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Writing and the Profoundly Gifted Child

Highlights from Expert Series

The following article shares highlights and insights from one of our Expert Series events, which are exclusive for Young Scholars and their parents.

Our PG kids often amaze us with their precociousness, but we are often unnerved when some skills don’t develop as easily as other skills. While some PG kids write early and with comfort, many don’t. Understanding why a child’s writing is developing on a different timeline than other academic skills can help reduce parental concern and help us adjust our expectations while providing our children with better support.

Often, all children need is time. That need can make us anxious, but along with waiting for growth, there are lots of techniques we can use to foster their growth as writers while respecting that writing is a hard task requiring a good deal of skills, including strong executive function, attention to details, and a willingness to risk critique.

When writing skills lag behind other academic skills, don’t panic. This is common, and it often remedies itself with time. There is no “perfect” piece of writing, and that fact vexes our PG kids who are often focused on perfection. Some PG kids have disabilities that affect their writing skills, but most reluctant writers just need support, encouragement, and time to grow.

Top Tips for Supporting Profoundly Gifted Children with Writing

  1. Let your beginning writers pick their own topics. For the youngest of our children (and other resistant writers), writing happens when kids focus on expressing themselves or exploring a topic they love. Focus more on the process of writing than the product.
  2. Remind your writers that writing can be fun, but it also can take work. It’s okay that it takes work, as all the books they love took lots of work as well. Many PG kids equate working hard with being unintelligent. Remind them that their favorite authors worked hard.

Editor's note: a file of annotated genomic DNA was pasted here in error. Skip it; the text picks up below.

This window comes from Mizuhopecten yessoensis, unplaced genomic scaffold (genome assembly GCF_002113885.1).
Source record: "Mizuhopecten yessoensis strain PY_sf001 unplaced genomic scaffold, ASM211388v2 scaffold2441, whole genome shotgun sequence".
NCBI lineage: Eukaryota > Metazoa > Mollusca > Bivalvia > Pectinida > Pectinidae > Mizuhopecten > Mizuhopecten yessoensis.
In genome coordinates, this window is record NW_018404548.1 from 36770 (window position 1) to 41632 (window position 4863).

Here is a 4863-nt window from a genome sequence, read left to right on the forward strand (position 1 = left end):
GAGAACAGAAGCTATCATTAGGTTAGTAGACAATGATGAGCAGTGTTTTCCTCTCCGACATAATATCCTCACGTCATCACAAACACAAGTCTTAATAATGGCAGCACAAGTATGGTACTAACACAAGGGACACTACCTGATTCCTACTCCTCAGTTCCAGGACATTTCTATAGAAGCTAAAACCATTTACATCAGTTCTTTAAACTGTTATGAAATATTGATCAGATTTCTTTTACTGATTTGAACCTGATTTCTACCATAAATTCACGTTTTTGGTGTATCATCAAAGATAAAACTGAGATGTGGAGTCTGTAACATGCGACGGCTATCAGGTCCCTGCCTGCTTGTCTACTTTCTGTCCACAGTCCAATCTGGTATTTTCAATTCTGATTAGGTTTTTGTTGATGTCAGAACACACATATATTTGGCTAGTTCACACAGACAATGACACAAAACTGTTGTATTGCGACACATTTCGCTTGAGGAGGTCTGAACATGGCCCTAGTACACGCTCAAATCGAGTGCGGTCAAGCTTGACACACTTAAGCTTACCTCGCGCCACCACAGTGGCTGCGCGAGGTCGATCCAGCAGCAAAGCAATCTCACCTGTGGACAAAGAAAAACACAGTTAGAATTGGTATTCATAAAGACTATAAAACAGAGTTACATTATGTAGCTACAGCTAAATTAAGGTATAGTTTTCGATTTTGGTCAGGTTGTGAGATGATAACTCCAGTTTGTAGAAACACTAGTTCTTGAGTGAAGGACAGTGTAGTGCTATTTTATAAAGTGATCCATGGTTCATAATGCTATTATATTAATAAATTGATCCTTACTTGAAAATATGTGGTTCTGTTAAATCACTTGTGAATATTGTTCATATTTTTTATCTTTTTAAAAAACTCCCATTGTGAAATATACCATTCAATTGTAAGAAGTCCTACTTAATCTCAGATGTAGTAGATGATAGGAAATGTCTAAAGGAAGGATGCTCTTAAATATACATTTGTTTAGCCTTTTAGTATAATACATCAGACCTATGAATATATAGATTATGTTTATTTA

3. Older kids (over 10 or so) often start to want more privacy when writing. Some of that comes from a growing sense of self-consciousness, but some of that privacy is because they identify with their writing: If it’s “bad”, they are a “bad” writer, or even “bad” student. There are no bad writers, and there is no perfect piece of writing.
  4. Try comparing the writing process to some other skill they’ve managed well. Young pianists and soccer players don’t start out with all the skills: They work hard and practice. Writing requires the same.
  5. Remember that you may be more anxious about the writing than your child is. We certainly can transmit our worries anxiety to our kids. Let your kids see YOU working at something new and hard. Share your challenges – not just the ones in the past, but the ones that are recent.
  6. Scribing or speech-to-text technology can be a bridge to more independent writing. When you scribe for a child, put down exactly what they say. Let them read it over, preferably aloud. They then can proofread what they dictated. They’ll start to hear what doesn’t quite work.
  7. Revision is hard, and almost no one likes to reread their work. (And I fall into that camp!) It’s uncomfortable, and it takes time. It also connects back to our writing as our identity. I encourage my students to read their work aloud while alone, using a paper copy of their work, with a pencil in hand. That allows a writer to mark the piece up as they read through.
  8. There is no ideal writing program, which is terrific, as our kids are all different. What your child enjoys is probably the place to start. Some programs are highly regimented and repetitive, which works for some PG kids, but not for others. Some of my strongest writers have been in a variety of programs over the years. They pick up ideas along the way, honing in on what works for them.
  9. Writing disabilities, like dysgraphia, are challenging to diagnose and to treat, and there is no single answer. While sometimes the issue is in the making of the letters (type or dictate, if so), dysgraphia for some makes organization problematic. For many of these kids (my own son, included), typing or dictating can make things much easier.
  10. Autistic students may struggle with writing that requires thinking about the audience for whom they are writing. This can make writing narratives (including admission and scholarship essays) challenging, and it also can increase the challenge to give the reader enough information to understand their point.
  11. For the child whose writing skills are lagging, consider learning disabilities only if those skills are lagging compared to their age mates. PG kids are often uneven in skills, and it is important to remember that the eight-year-old child that has a 10th grade understanding of math may NOT have the writing skills of a 10th This makes school placement hard, but writing ability is on its own timeline.
  12. When you see your child struggling with writing, try not to panic. It will come. And, of course, it’s okay to wait.

Authored by: Sarah Butler
Bio: Sarah Butler is a writing coach and instructor at Online G3 and a private writing tutor. She is the author of the essay, “The Writing Can Wait.” She’s raised two DYS sons, from whom she learned just how much parent/child tension about writing can occur. She earned her bachelor’s degree in English composition and followed it up with a master’s degree in science. She practices as a Certified Physician Assistant, serving vulnerable populations.

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